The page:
The 'Attenborough effect' sees traditional plants make a comeback in British gardens

UK gardeners show favour to traditional flowering plants over non-native exotics once again – and this can only benefit our wildlife

Wyevale Garden Centres hydrangeas

The 'Attenborough effect' is seeping into all corners of our lives, it seems. The latest, and one of the most impactful ways for improving the chances of native wildlife, perhaps, is a resurgence of the popularity of native plant species we are choosing for our gardens. 

Yes, British gardeners are once again turning towards traditional plants that have been considered old-fashioned compared to exotic and non-native species. This according to the 2019 Garden Trends Report, which observes that traditional plants such as hydrangeas, heather, primroses, and lavender are experiencing a resurgence in popularity in British gardens. 

Anyone with an eye on the country's mood might like to argue that this may be a reaction against the current climate of political instability, with people wishing to recreate home and garden environments that remind them of less complicated times. Much more likely is that it's down to the huge increase in awareness about climate change and the decline of British wildlife thanks to the efforts, largely, of David Attenborough TV appeals and (approve of them or not) Extinction Rebellion.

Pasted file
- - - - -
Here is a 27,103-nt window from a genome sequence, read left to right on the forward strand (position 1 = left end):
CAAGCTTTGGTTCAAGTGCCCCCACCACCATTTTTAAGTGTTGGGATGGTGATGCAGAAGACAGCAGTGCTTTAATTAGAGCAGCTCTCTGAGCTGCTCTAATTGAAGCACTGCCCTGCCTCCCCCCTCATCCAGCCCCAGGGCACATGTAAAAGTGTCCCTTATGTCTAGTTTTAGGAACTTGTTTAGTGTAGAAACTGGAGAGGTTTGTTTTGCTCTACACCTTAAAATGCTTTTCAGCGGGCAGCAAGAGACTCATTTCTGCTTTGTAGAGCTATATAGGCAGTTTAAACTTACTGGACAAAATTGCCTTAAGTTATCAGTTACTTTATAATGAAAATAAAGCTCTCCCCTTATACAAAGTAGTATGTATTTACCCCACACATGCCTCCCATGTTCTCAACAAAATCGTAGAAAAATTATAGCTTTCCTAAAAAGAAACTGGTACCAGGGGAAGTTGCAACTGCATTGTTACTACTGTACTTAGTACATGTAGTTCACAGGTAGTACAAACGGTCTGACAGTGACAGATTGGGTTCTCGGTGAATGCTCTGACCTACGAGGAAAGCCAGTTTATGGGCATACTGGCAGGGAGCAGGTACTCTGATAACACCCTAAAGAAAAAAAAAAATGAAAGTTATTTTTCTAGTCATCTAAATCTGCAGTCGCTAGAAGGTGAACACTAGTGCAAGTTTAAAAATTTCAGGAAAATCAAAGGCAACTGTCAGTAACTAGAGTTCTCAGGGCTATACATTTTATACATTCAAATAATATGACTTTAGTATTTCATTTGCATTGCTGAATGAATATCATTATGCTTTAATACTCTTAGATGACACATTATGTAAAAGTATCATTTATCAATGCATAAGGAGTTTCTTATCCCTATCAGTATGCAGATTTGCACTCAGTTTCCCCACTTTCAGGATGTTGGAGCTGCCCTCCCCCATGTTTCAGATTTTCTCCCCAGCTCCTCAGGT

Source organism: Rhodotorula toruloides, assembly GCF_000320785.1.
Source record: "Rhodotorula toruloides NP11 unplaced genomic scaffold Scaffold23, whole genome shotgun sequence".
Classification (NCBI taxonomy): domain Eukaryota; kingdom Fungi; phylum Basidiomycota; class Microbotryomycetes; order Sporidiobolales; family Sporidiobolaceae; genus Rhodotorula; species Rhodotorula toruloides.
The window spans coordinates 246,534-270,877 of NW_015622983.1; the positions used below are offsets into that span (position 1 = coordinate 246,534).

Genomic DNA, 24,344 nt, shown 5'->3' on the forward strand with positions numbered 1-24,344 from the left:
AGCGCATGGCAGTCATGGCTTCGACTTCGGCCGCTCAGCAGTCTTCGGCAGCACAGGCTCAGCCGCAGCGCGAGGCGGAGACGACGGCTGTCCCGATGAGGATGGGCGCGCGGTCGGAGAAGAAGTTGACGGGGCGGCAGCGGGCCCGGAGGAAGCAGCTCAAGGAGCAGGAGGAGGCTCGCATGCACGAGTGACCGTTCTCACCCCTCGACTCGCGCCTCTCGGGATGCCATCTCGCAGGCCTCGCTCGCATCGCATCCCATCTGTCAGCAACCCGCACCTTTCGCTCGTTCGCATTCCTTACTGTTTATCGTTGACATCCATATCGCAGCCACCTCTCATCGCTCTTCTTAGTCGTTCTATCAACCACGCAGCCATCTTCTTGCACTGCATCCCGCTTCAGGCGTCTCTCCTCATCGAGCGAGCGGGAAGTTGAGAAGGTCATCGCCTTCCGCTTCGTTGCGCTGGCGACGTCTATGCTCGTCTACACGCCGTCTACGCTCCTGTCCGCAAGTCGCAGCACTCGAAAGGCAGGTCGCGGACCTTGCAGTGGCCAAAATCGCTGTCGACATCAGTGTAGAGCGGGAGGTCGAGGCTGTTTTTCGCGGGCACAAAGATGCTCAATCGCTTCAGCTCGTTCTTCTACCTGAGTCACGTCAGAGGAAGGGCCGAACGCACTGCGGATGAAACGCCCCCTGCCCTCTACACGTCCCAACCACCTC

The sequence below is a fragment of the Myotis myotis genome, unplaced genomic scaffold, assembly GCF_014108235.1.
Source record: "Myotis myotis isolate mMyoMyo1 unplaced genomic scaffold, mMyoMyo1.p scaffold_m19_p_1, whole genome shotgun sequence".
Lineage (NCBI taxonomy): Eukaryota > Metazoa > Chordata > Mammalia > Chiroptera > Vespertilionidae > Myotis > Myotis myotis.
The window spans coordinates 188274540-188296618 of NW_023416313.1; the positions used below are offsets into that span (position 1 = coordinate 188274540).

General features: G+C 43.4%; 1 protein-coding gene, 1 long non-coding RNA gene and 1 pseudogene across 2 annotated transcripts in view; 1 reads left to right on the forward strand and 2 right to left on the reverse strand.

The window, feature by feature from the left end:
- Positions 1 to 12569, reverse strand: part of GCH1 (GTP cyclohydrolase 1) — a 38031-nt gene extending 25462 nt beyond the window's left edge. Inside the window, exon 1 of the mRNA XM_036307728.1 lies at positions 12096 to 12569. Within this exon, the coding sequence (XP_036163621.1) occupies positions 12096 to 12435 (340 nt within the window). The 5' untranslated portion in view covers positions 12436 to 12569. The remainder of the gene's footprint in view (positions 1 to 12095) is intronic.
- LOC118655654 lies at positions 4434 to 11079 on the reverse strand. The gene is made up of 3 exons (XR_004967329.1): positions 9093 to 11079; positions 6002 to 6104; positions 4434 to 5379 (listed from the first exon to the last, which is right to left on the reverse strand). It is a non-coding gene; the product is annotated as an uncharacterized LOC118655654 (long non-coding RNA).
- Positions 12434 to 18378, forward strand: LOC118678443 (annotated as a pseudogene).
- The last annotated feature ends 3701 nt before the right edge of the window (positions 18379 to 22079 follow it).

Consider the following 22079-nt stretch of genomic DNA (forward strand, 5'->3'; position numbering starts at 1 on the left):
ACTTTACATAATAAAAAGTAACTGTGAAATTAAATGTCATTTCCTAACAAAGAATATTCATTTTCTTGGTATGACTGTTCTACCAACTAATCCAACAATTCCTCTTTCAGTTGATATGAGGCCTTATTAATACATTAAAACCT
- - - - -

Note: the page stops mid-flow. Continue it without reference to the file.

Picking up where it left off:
It's thought that these much publicised outcries may be spurring on the revival of traditional planting schemes that support native wildlife and pollinators – and, with the environment the driving force, it's hoped that this return to native plants is far from a passing fad.  

'Plants have the ability to connect us with our past and transcend the generations; be it recreating plant displays from our childhoods or nurturing the plants we have inherited from the gardens of friends and family,' comments Julian Palphramand, plant buyer for Wyevale Garden Centres. 'Traditional plants come with an easy-care appeal and often have the ability to withstand the UK’s unpredictable weather.'

With a whole new generation of gardeners discovering that native plants that have been planted in British gardens for generations are just that little bit better suited to our (albeit changing) climate, it's hoped that it's a trend that's here to stay.